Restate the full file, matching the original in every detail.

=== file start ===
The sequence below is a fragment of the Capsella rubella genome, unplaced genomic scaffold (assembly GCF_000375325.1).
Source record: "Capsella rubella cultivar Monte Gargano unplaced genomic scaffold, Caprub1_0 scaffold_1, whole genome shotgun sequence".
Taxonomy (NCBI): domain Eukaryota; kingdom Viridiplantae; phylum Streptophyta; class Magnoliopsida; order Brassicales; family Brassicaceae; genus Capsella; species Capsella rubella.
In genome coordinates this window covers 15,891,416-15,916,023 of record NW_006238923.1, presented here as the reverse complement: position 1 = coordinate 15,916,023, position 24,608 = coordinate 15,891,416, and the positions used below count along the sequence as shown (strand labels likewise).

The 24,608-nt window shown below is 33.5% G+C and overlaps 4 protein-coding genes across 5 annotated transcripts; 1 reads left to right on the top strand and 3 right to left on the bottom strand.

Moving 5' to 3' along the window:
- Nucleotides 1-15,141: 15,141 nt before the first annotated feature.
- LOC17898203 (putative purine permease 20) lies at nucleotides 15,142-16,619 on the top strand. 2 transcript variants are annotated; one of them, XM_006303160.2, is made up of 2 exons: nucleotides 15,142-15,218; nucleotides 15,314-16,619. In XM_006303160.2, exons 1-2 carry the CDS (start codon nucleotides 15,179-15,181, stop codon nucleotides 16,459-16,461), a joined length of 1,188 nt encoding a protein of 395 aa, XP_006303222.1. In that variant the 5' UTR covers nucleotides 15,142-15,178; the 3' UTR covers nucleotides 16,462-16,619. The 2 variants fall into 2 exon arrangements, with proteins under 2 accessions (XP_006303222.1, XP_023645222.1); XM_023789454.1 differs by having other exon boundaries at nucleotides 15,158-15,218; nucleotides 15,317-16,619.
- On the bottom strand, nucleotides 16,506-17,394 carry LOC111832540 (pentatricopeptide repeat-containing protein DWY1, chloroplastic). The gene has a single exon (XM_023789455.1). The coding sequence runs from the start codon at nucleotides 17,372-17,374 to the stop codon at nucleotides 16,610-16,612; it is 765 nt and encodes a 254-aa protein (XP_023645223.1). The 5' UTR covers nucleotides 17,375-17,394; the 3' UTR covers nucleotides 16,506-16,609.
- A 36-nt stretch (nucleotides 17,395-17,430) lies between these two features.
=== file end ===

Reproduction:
The sequence below is a fragment of the Capsella rubella genome, unplaced genomic scaffold (assembly GCF_000375325.1).
Source record: "Capsella rubella cultivar Monte Gargano unplaced genomic scaffold, Caprub1_0 scaffold_1, whole genome shotgun sequence".
Taxonomy (NCBI): domain Eukaryota; kingdom Viridiplantae; phylum Streptophyta; class Magnoliopsida; order Brassicales; family Brassicaceae; genus Capsella; species Capsella rubella.
In genome coordinates this window covers 15,891,416-15,916,023 of record NW_006238923.1, presented here as the reverse complement: position 1 = coordinate 15,916,023, position 24,608 = coordinate 15,891,416, and the positions used below count along the sequence as shown (strand labels likewise).

The 24,608-nt window shown below is 33.5% G+C and overlaps 4 protein-coding genes across 5 annotated transcripts; 1 reads left to right on the top strand and 3 right to left on the bottom strand.

Moving 5' to 3' along the window:
- Nucleotides 1-15,141: 15,141 nt before the first annotated feature.
- LOC17898203 (putative purine permease 20) lies at nucleotides 15,142-16,619 on the top strand. 2 transcript variants are annotated; one of them, XM_006303160.2, is made up of 2 exons: nucleotides 15,142-15,218; nucleotides 15,314-16,619. In XM_006303160.2, exons 1-2 carry the CDS (start codon nucleotides 15,179-15,181, stop codon nucleotides 16,459-16,461), a joined length of 1,188 nt encoding a protein of 395 aa, XP_006303222.1. In that variant the 5' UTR covers nucleotides 15,142-15,178; the 3' UTR covers nucleotides 16,462-16,619. The 2 variants fall into 2 exon arrangements, with proteins under 2 accessions (XP_006303222.1, XP_023645222.1); XM_023789454.1 differs by having other exon boundaries at nucleotides 15,158-15,218; nucleotides 15,317-16,619.
- On the bottom strand, nucleotides 16,506-17,394 carry LOC111832540 (pentatricopeptide repeat-containing protein DWY1, chloroplastic). The gene has a single exon (XM_023789455.1). The coding sequence runs from the start codon at nucleotides 17,372-17,374 to the stop codon at nucleotides 16,610-16,612; it is 765 nt and encodes a 254-aa protein (XP_023645223.1). The 5' UTR covers nucleotides 17,375-17,394; the 3' UTR covers nucleotides 16,506-16,609.
- A 36-nt stretch (nucleotides 17,395-17,430) lies between these two features.